There must be a paradigm shift in the response to these challenges, with top priorities that include:

Improving Pain Management and Treatment. 

The opioid epidemic demonstrates the need to improve how the country views and manages pain. There is both a cultural need to better understand pain and its impacts and a need within the healthcare system to develop and support different pain treatment approaches and to provide ongoing training for responsible prescription opioid prescribing practices. People need physical, emotional and mental healing.

Specific Actions to Stem the Opioid Crisis. 

A full-scale approach must include promoting responsible opioid prescribing practices (such as provider education and best practices for prescription drug monitoring programs); public education about misuse and safe disposal of unused drugs; “hotspot” intervention strategies; anti-trafficking to stop the flow of heroin, fentanyl and other illicit drugs; and expanding the use and availability of rescue drugs, sterile syringes and diversion programs.

Specific Actions to Reduce the Alcohol Crisis. 

Evidence-based approaches to reduce excessive drinking include increasing alcohol prices, limiting hours and density of alcohol sales and enforcing underage drinking laws, such as by holding sellers and hosts liable for serving minors.

Specific Actions to Reduce the Suicide Crisis. 

Support suicide prevention plans in states, schools and health systems, including crisis intervention services; training teachers, employers, community leaders, faith-leaders and others to identify and support those at-risk; and anti-bullying and social-emotional learning and supports in schools.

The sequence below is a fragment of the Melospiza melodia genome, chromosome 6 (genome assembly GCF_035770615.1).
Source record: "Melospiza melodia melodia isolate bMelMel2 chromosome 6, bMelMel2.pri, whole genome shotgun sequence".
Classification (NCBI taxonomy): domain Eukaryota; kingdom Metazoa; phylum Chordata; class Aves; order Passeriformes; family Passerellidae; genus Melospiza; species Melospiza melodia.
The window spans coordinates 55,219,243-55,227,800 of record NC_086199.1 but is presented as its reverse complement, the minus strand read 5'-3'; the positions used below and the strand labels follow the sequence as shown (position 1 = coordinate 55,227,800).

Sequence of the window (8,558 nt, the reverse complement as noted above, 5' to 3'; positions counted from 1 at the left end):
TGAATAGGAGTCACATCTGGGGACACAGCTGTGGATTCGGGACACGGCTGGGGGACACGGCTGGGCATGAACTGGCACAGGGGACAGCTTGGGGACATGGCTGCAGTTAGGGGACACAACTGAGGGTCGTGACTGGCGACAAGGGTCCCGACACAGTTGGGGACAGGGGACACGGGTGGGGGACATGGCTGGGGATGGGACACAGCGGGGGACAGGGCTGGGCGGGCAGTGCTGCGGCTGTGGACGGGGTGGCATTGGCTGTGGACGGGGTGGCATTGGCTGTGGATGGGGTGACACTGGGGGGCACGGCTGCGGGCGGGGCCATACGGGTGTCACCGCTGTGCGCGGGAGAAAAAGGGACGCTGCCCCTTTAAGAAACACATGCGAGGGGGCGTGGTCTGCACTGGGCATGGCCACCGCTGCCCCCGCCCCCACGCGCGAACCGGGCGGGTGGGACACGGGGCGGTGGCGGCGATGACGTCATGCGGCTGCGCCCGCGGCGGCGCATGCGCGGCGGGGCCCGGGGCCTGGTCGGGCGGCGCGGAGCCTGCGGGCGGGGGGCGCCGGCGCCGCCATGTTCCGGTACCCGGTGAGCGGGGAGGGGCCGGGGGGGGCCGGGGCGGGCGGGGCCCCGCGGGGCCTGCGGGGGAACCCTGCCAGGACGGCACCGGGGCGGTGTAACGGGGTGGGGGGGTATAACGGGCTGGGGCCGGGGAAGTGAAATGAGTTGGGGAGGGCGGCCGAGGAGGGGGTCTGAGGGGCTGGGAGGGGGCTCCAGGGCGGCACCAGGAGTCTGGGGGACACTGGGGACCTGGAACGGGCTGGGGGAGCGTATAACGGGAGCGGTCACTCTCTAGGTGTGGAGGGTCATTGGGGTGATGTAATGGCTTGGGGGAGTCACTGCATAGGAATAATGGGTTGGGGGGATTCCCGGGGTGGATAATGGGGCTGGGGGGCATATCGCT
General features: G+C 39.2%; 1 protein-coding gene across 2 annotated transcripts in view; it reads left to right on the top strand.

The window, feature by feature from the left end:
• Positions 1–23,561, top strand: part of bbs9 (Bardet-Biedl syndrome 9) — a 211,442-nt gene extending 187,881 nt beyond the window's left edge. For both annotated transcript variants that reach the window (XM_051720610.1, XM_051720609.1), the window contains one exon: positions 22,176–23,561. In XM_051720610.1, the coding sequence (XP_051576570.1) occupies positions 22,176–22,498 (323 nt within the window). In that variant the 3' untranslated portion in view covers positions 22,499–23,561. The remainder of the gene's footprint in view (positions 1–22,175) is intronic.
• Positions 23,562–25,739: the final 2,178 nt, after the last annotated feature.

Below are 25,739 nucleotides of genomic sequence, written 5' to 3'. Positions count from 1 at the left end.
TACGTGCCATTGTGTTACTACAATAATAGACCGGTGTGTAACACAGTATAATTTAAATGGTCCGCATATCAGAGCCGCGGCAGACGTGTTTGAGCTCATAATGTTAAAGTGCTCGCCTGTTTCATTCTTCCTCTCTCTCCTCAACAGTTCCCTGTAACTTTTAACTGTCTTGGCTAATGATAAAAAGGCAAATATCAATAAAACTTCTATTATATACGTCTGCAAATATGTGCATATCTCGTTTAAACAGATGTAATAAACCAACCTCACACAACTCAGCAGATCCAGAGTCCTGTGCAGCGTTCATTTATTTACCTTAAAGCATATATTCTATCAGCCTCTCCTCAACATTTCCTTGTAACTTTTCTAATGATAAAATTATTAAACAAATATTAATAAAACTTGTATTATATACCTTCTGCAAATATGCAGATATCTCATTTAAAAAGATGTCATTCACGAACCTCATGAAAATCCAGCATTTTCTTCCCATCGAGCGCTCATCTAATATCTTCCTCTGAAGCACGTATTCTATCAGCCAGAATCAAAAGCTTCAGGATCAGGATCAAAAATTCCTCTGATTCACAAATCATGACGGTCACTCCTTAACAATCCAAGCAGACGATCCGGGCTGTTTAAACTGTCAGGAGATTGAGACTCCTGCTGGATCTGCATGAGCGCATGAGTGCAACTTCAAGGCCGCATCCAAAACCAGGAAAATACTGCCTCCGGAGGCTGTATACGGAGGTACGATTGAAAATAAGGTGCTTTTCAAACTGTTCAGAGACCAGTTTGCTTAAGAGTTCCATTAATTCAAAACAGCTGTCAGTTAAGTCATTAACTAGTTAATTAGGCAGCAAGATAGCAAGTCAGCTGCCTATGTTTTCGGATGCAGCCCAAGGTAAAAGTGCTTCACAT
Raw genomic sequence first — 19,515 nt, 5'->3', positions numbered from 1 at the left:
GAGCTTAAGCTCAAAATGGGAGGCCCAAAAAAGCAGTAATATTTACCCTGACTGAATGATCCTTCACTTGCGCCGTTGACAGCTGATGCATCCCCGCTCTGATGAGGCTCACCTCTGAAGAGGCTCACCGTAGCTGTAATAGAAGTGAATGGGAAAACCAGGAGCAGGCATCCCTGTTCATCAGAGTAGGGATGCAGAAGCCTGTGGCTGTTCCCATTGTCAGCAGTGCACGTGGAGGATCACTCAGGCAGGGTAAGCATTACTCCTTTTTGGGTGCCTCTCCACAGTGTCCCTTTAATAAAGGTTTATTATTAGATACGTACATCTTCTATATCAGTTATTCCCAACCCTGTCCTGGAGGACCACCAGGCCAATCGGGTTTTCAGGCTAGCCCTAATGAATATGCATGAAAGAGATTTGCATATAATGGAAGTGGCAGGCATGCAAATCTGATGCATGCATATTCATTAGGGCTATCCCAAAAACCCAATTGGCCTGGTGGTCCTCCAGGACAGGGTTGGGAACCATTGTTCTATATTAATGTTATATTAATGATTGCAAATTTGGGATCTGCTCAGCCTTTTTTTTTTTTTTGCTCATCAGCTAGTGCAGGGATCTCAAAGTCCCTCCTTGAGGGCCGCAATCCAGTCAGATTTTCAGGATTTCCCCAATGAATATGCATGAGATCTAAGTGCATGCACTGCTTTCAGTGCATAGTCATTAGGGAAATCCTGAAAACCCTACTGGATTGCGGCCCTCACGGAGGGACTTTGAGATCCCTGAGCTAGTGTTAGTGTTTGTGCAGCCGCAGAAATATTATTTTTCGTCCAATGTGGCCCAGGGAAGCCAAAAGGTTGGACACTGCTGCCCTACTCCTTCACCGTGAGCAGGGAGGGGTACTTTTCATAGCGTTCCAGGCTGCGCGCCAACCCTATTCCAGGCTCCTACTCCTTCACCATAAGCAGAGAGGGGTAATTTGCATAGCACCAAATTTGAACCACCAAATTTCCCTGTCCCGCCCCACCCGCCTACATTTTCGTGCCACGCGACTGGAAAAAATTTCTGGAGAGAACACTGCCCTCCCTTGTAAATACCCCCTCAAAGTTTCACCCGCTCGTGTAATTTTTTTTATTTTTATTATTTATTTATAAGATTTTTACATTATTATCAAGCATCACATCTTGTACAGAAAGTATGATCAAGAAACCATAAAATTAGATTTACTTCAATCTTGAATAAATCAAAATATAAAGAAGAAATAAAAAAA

Focusing on the Impact on Children and the Need for a Multi-Generational Approach to Resilience. 

The opioid crisis demonstrates the intergenerational impacts of behavioral health issues and the urgent need to address these effects on children. Solutions must focus on providing support not only for the person with a substance use disorder but also for the children, parents and families who are affected.  The epidemic is creating a new, compounded and complicated generation of ACEs, which have long-term effects on children’s lives.  Tweens and teens are coming of age with new and different substance misuse risks for prescription opioids, heroin and heroin mixed with other drugs.  Family and community influences also increase the risk for a child’s future misuse of alcohol and for both suicidal thoughts and suicide.  Systems and supports must be aligned to support family needs, from providing support for prevention and treatment to programs that teach in-home parenting skills and strategies that strengthen and keep families together when possible.

Putting Prevention First.